Inspiration to an equal world
WEA is an initiative within P&G's goal of spending $5 billion annually on women's businesses by 2030
In the midst of a Wednesday morning in October, Ms. Shivangi Jain, adorned in a resplendent turquoise sari, participated in an unconventional seminar held in Ho Chi Minh City. Encircled by a predominantly female audience, with the exception of a handful of technical gentlemen, she engaged in the event's discussions.
In a cozy room, 50 women of all working ages, all spreading out excitement and energy, gathered for the kickoff Women Entrepreneur Academy (WEA) initiative of Procter & Gamble multinational corporation (P&G).
|Ms. Shivangi Jain, Senior Director, Head of Purchases for P&G Asia-Pacific region|
The WEA initiative is one of P&G's key programs to promote gender equality and women's empowerment in the Asia-Pacific region. Since partnering with WEConnect International in 2017, the program has been held in more than 15 countries, supporting over 1,000 women-lead enterpreneurs in accessing global P&G training courses on technical leadership skills, business strategy development, and procurement technology.
Present at the conference, the participants received face-to-face consultations before embarking on a journey of participating in online discussions over the next three to six months. Several participants of the program have become P&G's external business partners or suppliers, and have accelerated their own business growth thanks to their newly acquired skills.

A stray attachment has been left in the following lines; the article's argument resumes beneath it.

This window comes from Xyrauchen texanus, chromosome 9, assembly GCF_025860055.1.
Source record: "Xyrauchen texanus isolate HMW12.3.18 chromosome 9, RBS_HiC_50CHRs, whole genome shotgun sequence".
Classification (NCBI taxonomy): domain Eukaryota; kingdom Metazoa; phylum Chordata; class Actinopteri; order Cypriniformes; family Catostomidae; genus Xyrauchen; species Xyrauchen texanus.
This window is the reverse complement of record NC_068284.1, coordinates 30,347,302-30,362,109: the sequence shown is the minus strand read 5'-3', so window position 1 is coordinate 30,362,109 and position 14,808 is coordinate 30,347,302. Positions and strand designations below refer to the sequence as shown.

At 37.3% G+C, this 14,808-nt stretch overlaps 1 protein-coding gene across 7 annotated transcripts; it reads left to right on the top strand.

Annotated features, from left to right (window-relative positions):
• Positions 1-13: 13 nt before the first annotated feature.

WEA is an initiative within P&G's goal of spending $5 billion annually on women's businesses by 2030. So far in 2021, the consumer group has gone three-fifths of the way towards achieving this goal.
“Depending on each country, spending will be different,” said P&G's head of APAC purchasing, “What we target is we have a continuous momentum, we continuously increase the spend with the women entrepreneur.”
|The first WEA program in Vietnam benefits directly more than 50 female business owners and leaders of small and medium-sized companies|
The training program is not everything. After the program, the multinational consumer goods corporation aims to build a community, a support system. "The share of women working in Vietnam is higher than in other countries, and they have many role models," the female director observed. "So it's easier for them to draw inspiration from other women, learn from other women, share their challenges, and grow together."
Overseeing a purchasing department with thousands of suppliers across the APAC region is difficult, and achieving diversity and gender balance in the supply chain is even more challenging. In Vietnam, 20% of spending is spent on female businesses. This number is expected to increase according to the acceleration set by the entire group. But how?
“We train them, and give them the opportunity to propose,” Mrs. Shivangi explained. Those are incentives they offer for gender equality in the supply chain. Indeed, they do not subsidize a standard of hiring suppliers; their standards remain the same. What P&G does is give female entrepreneurs the opportunity to propose, and they will win the ticket if it is a win-win solution for both parties.